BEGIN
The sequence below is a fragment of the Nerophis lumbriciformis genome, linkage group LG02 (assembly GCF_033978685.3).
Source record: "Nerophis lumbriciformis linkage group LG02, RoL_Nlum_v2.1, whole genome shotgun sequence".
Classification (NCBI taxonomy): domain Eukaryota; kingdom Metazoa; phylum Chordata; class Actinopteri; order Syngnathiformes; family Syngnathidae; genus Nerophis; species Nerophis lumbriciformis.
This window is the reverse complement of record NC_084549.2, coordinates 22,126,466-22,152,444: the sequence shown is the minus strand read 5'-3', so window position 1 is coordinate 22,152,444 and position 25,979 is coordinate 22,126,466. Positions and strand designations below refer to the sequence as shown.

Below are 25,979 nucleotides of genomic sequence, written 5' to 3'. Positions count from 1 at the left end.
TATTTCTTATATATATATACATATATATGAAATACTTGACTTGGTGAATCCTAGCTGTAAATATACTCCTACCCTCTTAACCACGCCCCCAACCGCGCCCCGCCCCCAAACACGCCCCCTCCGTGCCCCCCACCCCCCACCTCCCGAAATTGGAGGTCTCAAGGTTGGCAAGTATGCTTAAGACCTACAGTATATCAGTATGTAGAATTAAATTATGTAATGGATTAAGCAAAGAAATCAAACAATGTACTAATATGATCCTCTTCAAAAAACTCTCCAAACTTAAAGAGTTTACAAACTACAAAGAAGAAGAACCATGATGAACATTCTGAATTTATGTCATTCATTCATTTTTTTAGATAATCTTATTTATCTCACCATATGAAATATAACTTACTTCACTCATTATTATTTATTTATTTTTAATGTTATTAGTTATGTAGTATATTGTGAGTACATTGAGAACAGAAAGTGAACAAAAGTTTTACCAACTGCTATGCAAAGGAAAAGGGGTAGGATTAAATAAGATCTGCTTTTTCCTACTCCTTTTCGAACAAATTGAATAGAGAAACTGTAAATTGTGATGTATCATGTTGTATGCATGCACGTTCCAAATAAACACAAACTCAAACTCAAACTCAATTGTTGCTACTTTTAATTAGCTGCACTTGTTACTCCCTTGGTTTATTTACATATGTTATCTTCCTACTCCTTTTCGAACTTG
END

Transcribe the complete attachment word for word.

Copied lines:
The sequence below is a fragment of the Nerophis lumbriciformis genome, linkage group LG02 (assembly GCF_033978685.3).
Source record: "Nerophis lumbriciformis linkage group LG02, RoL_Nlum_v2.1, whole genome shotgun sequence".
Classification (NCBI taxonomy): domain Eukaryota; kingdom Metazoa; phylum Chordata; class Actinopteri; order Syngnathiformes; family Syngnathidae; genus Nerophis; species Nerophis lumbriciformis.
This window is the reverse complement of record NC_084549.2, coordinates 22,126,466-22,152,444: the sequence shown is the minus strand read 5'-3', so window position 1 is coordinate 22,152,444 and position 25,979 is coordinate 22,126,466. Positions and strand designations below refer to the sequence as shown.

Below are 25,979 nucleotides of genomic sequence, written 5' to 3'. Positions count from 1 at the left end.
TATTTCTTATATATATATACATATATATGAAATACTTGACTTGGTGAATCCTAGCTGTAAATATACTCCTACCCTCTTAACCACGCCCCCAACCGCGCCCCGCCCCCAAACACGCCCCCTCCGTGCCCCCCACCCCCCACCTCCCGAAATTGGAGGTCTCAAGGTTGGCAAGTATGCTTAAGACCTACAGTATATCAGTATGTAGAATTAAATTATGTAATGGATTAAGCAAAGAAATCAAACAATGTACTAATATGATCCTCTTCAAAAAACTCTCCAAACTTAAAGAGTTTACAAACTACAAAGAAGAAGAACCATGATGAACATTCTGAATTTATGTCATTCATTCATTTTTTTAGATAATCTTATTTATCTCACCATATGAAATATAACTTACTTCACTCATTATTATTTATTTATTTTTAATGTTATTAGTTATGTAGTATATTGTGAGTACATTGAGAACAGAAAGTGAACAAAAGTTTTACCAACTGCTATGCAAAGGAAAAGGGGTAGGATTAAATAAGATCTGCTTTTTCCTACTCCTTTTCGAACAAATTGAATAGAGAAACTGTAAATTGTGATGTATCATGTTGTATGCATGCACGTTCCAAATAAACACAAACTCAAACTCAAACTCAATTGTTGCTACTTTTAATTAGCTGCACTTGTTACTCCCTTGGTTTATTTACATATGTTATCTTCCTACTCCTTTTCGAACTTG